This is why I’m not one for pedalling language-learning for the sake of ‘truly understanding’ some masterpiece of [Proust/Nietzsche/Dante]. Although it might, of course, be helpful to have more of an idea for the sake of certain words (Nietzsche’s concept of turning “Leidenschaften” into “Freudenschaften” is translated as turning passions into joys, which are not obviously distinct in English), the main thing I learnt from studying languages at uni is that you are not going to reach fluency in a language unless you are living in that country for quite a long time. Various people have told me it’s 12 months till self-expression becomes hard-wired enough to be called fluent. That’s quite time consuming and a little bit inconvenient. I would argue that even a relatively low level of knowledge will make you familiar enough with the sound and intonation of a language to quite radically improve your grasp of meaning. If your ear is atuned-eth to the tonal sounds of Mandarin I’m sure you can tell (even if you make that whole faux-pas of mixing the “ma” which means horse and mother) if the speaker is livid or delighted about said horse/mother.
This is what I would call the deep humanity of language. It’s the area where technology fails us. I don’t think Google Translate would be any the wiser than a Yank over British sarcasm either. My punctuation may affect how your inner narrator speaks this very sentence! Say what you like about ye olde homo sapien, but it’s quite good at understanding others’ most basic emotions. Zooming in recent months (as well as SMSing, MSNing and BBMing in days gone by) has shown us all how multi-dimensional communication is, and how taking away any element of it can end in tears. Speech is immensely subtle.
One way to free yourself from such a quagmire of sensitivity? Learn a new language! Learn a new language and you can be clumsy and stupid, you can miss out on double meanings, you can meet people free of stereotypes concerning your intelligence, class or region. You can blithely insult people and then blame it on your lack of linguistic mastery: “tell you you’re an unbearable fool?! I don’t understand what I’m saying tee hee!” Seriously liberating stuff. Although it can also be a little annoying… I was deep in a facetiously argumentative debate when I declared in German that there was no “Zwiebel” something that I was arguing was correct. Zwiebel means onion… I was aiming for “Zweifel”, which is doubt.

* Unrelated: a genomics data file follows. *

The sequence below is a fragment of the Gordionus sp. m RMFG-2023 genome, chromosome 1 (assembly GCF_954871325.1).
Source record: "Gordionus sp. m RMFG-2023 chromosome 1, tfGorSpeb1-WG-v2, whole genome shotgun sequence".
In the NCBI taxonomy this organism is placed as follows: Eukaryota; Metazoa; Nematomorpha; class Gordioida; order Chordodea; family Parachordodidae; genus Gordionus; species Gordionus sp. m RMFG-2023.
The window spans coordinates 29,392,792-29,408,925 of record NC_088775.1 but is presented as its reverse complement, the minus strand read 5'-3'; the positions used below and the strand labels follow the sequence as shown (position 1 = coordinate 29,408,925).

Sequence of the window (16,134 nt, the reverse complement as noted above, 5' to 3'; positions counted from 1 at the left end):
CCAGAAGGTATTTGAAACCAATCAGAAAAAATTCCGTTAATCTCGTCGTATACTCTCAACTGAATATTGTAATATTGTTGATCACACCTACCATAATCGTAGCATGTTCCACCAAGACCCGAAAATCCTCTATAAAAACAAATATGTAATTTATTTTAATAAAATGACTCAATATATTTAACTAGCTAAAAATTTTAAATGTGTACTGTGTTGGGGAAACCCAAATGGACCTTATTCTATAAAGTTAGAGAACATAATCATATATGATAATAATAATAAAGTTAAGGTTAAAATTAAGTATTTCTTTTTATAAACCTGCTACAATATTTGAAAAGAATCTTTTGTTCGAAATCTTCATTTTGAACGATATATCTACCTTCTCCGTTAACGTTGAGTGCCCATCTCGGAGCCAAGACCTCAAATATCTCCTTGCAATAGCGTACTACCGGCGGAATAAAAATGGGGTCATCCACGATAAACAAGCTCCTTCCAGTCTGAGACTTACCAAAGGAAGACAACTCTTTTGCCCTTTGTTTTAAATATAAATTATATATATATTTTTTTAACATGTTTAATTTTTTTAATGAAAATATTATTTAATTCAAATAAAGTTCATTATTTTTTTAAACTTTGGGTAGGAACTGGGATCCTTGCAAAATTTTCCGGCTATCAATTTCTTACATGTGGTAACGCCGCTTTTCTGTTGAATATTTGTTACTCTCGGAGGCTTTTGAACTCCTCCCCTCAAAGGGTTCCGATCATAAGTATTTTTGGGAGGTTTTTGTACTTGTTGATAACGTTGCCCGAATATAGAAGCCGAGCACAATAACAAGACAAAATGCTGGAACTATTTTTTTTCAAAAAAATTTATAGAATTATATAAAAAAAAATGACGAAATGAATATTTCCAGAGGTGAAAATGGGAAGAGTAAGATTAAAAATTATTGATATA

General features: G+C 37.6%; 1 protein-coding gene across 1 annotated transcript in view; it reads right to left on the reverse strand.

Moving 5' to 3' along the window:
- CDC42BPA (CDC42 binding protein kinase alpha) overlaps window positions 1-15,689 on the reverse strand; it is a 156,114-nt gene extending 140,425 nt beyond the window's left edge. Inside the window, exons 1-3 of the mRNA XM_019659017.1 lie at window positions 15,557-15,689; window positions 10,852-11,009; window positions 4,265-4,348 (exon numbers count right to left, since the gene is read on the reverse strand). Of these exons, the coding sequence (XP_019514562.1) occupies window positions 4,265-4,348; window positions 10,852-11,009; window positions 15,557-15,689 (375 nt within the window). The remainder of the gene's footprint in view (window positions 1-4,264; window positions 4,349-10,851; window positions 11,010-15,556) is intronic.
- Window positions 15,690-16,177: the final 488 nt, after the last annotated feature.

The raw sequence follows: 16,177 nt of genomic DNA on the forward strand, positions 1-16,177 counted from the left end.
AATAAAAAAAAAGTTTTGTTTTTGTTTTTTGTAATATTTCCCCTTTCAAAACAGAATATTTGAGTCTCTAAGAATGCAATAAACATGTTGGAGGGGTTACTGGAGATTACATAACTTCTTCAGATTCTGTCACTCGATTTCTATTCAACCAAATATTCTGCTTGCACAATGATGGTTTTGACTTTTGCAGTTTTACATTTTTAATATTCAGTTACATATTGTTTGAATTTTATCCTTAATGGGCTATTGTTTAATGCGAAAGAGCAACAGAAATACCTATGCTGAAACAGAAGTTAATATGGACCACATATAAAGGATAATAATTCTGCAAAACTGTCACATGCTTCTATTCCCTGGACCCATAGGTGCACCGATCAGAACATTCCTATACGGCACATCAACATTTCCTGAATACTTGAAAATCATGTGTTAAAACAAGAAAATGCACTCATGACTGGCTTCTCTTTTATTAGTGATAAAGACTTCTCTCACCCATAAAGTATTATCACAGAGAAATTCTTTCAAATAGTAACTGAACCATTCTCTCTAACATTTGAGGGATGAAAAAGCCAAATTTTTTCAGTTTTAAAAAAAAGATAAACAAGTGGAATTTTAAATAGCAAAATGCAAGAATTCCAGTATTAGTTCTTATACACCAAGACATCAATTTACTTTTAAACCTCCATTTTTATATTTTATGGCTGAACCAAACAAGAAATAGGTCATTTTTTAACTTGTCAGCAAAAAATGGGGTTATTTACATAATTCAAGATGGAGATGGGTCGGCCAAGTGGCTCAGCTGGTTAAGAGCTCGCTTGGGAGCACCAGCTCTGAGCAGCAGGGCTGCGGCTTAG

To end, I’ll just say that I was very pro titling our section for this kind of article ‘Thinkpieces’ rather than ‘opinion pieces’, because I’ve not got an opinion – this isn’t really an argument, I’ve just been thinking about it. ‘Thinkpiece’ is very German in construction. Actually, their word for monument/memorial is Denkmal which means think-time. Learning languages is cool because, even if only in little ways, it challenges the Weltanschauung (worldview: we can use the German, but English-speakers now also use a completely literal translation of the compound word) you have always taken for granted. It’s like that parable about the two young fish swimming by an older one who asks how the water is that day, and they reply, “what the hell is water?” It may not be until you’re confronted with the alien that you recognise the influence your familiarity has over you.
Are there any foreign words or idioms that strike you as untranslatable? Do you think language learning is important? Let us know on social media @moroccoboundreview or email us email@example.com.
Elsa is a native English speaker studying French and German at university and editor of the MBR.